It happened almost 165 years ago, on 8 March 1857.
In one of the first organized actions by working women anywhere in the world, hundreds of women workers in garment and textile factories in New York City staged a strike against low wages, long working hours and inhumane working conditions. Fifty-three years later, in August 1910, at a meeting in Copenhagen, the Women's Socialist International decided to commemorate the strike by observing an annual International Women's Day.
In 1975, during International Women's Year, the United Nations began celebrating 8 March as International Women's Day. Two years later, in December 1977, the General Assembly adopted a resolution proclaiming a United Nations Day for Women's Rights and International Peace to be observed on a date to be chosen by each Member State.
Why dedicate a day exclusively to the celebration of the world's women? In adopting its resolution on the observance of Women's Day, the General Assembly cited two reasons: to recognize the fact that securing peace and social progress and the full enjoyment of human rights and fundamental freedoms require the active participation, equality and development of women; and to acknowledge the contribution of women to the strengthening of international peace and security. For the women of the world, the Day's symbolism has a wider meaning: It is an occasion to review how far they have come in their struggle for equality, peace and development. It is also an opportunity to unite, network and mobilize for meaningful change.
In recent decades, the world's women have made tremendous progress towards achieving equality with men. Women's access to education and proper health care has increased; their participation in the paid labour force has grown; and legislation that promises equal opportunities for women and respect for their human rights has been adopted in many countries. The world now has a growing number of women as policy-makers, with a record 10 women as heads of State or Government in 1994.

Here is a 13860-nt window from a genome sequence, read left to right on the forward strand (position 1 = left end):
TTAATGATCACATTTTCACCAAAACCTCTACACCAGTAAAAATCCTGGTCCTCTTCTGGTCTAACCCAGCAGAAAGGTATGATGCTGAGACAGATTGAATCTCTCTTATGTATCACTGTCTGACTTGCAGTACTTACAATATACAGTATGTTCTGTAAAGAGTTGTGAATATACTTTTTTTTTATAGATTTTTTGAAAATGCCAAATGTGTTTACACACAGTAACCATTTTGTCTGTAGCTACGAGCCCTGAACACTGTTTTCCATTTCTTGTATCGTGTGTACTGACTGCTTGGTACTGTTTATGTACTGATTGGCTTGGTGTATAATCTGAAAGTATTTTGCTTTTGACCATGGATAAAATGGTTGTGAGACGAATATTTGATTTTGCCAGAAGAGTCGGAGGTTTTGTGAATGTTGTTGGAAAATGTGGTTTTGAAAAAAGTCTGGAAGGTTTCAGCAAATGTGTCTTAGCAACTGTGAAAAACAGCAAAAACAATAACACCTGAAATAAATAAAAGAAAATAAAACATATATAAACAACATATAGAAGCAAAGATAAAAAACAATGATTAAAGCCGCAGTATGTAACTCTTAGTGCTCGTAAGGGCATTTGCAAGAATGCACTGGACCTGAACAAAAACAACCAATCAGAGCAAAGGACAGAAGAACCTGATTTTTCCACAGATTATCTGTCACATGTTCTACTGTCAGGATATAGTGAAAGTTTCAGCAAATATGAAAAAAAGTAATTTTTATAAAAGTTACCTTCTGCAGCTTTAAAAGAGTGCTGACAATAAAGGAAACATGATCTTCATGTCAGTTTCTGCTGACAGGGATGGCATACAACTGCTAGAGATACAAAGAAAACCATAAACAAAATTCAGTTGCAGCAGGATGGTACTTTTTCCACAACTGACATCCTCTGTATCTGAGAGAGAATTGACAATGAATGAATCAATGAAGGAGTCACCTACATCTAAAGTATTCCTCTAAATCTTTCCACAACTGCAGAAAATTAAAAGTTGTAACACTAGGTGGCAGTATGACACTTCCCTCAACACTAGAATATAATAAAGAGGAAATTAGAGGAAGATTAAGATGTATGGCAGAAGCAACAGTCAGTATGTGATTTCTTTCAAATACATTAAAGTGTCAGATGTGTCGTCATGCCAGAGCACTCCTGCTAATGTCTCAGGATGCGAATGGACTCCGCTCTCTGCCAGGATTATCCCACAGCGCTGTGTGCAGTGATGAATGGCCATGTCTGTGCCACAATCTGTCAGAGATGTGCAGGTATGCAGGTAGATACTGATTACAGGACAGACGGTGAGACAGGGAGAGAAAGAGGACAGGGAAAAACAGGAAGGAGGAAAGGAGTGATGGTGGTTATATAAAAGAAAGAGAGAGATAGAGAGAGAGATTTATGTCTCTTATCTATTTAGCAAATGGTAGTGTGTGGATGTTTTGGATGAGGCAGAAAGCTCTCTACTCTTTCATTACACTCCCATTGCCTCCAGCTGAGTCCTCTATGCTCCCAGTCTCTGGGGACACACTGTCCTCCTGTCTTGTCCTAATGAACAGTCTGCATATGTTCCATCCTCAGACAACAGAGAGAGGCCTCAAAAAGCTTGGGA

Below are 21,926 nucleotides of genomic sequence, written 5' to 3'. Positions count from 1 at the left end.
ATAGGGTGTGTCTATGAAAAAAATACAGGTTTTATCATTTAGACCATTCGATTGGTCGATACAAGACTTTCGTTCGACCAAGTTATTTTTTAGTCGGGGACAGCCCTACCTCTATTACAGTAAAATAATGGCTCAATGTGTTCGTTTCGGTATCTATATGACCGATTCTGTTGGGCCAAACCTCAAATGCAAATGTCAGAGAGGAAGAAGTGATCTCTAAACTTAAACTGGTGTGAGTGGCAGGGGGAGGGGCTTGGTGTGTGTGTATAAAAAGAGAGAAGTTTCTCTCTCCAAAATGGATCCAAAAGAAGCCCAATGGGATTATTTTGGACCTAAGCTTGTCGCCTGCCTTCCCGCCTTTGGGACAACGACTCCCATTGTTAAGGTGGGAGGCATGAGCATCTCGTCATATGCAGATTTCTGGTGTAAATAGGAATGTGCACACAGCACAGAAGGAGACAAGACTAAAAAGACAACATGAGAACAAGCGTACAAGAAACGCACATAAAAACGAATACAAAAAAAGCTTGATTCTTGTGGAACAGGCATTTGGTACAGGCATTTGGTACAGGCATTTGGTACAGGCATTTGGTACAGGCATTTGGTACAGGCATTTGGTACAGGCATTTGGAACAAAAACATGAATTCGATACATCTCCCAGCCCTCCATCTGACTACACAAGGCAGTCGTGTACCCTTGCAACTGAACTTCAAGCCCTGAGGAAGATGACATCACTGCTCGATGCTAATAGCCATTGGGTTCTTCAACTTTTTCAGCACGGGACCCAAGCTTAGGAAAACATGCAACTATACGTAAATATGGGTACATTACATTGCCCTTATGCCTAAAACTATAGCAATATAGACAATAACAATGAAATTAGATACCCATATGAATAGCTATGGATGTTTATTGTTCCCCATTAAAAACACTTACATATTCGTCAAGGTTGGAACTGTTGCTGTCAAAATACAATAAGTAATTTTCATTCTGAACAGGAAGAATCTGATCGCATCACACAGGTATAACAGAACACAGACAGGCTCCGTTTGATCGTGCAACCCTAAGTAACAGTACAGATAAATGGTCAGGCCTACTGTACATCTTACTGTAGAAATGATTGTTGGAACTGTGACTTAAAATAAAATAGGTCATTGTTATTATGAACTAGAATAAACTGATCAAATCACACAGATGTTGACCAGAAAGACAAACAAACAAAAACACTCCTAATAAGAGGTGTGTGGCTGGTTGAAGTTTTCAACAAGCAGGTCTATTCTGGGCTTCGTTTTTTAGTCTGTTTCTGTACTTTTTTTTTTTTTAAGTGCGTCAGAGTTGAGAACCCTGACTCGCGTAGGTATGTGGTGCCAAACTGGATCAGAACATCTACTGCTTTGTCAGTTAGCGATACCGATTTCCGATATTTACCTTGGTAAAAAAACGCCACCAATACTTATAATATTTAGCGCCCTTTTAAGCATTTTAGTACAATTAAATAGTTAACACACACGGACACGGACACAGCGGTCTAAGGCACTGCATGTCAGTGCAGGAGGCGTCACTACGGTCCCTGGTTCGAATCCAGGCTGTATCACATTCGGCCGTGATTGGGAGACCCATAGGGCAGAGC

However, nowhere in the world can women claim to have the same rights and opportunities as men. They continue to be among the poorest: the majority of the world's 1.3 billion absolute poor are women. Three-quarters of the women over 25 in much of Asia and Africa are illiterate. On the average, women receive between 30 and 40 per cent less pay than men earn for the same work. Everywhere women continue to be victims of violence, with rape and domestic violence listed as significant causes of disability and death among women of reproductive age worldwide.
At the 1995 Fourth World Conference on Women in Beijing, representatives of 189 countries unanimously agreed that inequalities between women and men persist and major obstacles remain, with serious consequences for the well-being of all people.
"The advancement of women and the achievement of equality between women and men are a matter of human rights and a condition for social justice and should not be seen in isolation as a women's issue," according to the Platform for Action, the final document of the Conference. "They are the only way to build a sustainable, just and developed society."
Addressing the problems faced by women is at the heart of a global agenda promoted by the United Nations. By adopting international laws and treaties, the United Nations has established a common standard for societies to achieve equality between men and women. Through policy formulation and institutional development, and by encouraging political commitment, the Organization has helped promote new values, new attitudes, and new priorities at the national and international levels. Over 150 countries have so far ratified the Convention on the Elimination of All Forms of Discrimination against Women, legally committing themselves to eliminate all forms of discrimination against women.
The United Nations has also served as a catalyst for a growing movement of civil society. Using the United Nations as a forum, women from around the world have joined together to raise awareness of women's rights. This was demonstrated once again at the 1995 Women's Conference in Beijing. Over 47,000 people, the overwhelming majority of them women, were present at the Conference and a parallel NGO Forum and helped adopt a new global blueprint for women's advancement.